For ZigBee sensors and switches check Raspbee module


The Dimmer Switch and Tap Switch are almost identical, the only difference is that dimmer switch can control the lights without the bridge (for this reason bridgeIp is declared as an array to setup more IP’s), and the button codes are different.

Circuit diagram


Device Prototype


How it works

When the switch powers on, a GET request will be sent to the bridge , ex: http://{bridgeIP}/switch?mac=xx:xx:xx:xx:xx:xx&devicetype=ZLLSwitch The bridge will then check based on MAC address if the switch is already registered or not. If not, it will register making it available for configuration in the Hue application. After 3-5 seconds the ESP8266 will enter deep sleep mode and will consume less than 20uA. On every button press there will be a short negative pulse on ESP8266 RST pin that will wake up the device. It will then read the input pins to check what button was pressed and send a request like this: http://{bridgeIP}/switch?mac=xx:xx:xx:xx:xx:xx&button=1000 The bridge will then process all rules and perform the action configured for this button.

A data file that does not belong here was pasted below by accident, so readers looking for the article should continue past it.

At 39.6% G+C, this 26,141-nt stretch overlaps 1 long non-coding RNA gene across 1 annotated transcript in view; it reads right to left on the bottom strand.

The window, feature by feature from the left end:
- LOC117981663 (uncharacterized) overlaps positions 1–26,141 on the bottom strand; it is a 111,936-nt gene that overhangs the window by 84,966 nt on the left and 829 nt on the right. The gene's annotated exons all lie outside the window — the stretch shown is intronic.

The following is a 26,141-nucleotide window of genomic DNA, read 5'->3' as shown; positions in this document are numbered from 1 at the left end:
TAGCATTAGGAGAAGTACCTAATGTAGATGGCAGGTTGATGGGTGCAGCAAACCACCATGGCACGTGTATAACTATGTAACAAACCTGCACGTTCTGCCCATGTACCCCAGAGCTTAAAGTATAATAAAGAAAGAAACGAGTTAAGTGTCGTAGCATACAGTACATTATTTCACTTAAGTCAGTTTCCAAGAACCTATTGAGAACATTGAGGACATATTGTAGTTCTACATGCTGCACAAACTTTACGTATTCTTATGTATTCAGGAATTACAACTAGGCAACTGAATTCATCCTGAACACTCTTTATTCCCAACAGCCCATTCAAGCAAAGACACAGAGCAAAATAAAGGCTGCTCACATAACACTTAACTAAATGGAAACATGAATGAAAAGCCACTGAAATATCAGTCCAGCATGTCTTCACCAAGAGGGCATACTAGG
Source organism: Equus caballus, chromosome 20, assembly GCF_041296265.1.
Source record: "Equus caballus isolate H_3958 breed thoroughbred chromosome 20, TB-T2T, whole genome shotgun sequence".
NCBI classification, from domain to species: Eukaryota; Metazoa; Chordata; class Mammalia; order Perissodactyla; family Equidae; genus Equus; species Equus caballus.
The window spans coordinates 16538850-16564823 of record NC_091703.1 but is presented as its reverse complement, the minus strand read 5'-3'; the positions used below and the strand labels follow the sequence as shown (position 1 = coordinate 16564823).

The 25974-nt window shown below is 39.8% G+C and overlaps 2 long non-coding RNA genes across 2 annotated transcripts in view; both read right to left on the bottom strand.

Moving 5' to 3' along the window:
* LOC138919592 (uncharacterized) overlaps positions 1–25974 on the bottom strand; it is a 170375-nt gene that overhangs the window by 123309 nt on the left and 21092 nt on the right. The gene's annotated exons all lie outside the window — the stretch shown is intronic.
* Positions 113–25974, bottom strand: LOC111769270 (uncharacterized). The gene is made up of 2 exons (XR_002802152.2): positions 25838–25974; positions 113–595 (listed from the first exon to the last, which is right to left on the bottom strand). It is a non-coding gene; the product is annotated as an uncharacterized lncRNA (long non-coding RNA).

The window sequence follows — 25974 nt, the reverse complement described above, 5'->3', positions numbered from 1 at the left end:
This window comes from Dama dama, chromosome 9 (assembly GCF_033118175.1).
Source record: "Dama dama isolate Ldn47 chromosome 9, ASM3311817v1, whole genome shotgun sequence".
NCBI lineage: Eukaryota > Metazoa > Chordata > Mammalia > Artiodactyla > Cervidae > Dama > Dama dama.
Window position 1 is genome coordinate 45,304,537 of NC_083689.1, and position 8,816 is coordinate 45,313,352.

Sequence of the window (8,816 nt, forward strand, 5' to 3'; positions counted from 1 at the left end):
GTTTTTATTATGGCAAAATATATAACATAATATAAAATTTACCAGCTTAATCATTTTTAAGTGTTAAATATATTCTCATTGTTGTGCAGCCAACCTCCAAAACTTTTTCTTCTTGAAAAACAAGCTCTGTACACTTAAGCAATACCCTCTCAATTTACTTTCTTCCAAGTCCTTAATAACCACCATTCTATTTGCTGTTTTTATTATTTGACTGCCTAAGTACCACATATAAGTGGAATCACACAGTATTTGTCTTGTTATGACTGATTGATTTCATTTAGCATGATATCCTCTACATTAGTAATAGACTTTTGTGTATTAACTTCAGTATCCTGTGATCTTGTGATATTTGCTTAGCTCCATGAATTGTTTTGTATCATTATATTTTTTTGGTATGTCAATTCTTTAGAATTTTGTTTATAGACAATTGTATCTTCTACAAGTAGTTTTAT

Motion Sensor

Circuit diagram


Device prototype


How is working

Exactly like the switches, the sensor will be registered on power on with a GET request: http://{bridgeIP}/switch?mac=xx:xx:xx:xx:xx:xx&devicetype=ZLLPresence and configuration can then be done from the Hue application. The ESP8266 will wake up from deep sleep on every PIR positive signal on the GPIO5 pin and every 20 minutes to send the light sensor data. Request example: http://{bridgeIP}/switch?mac=xx:xx:xx:xx:xx:xx&lightlevel=46900&dark=false&daylight=true&presence=true&temperature=2300 It is important to choose a low power PIR that can run on batteries for many months. The PIR used in my example is an HC-SR501, that is very common in DIY projects. To increase the battery life I removed the 3.3V voltage regulator as this is not needed with batteries. GPIO4 will output +3V only when the light level is measured in order to lower the power consumption.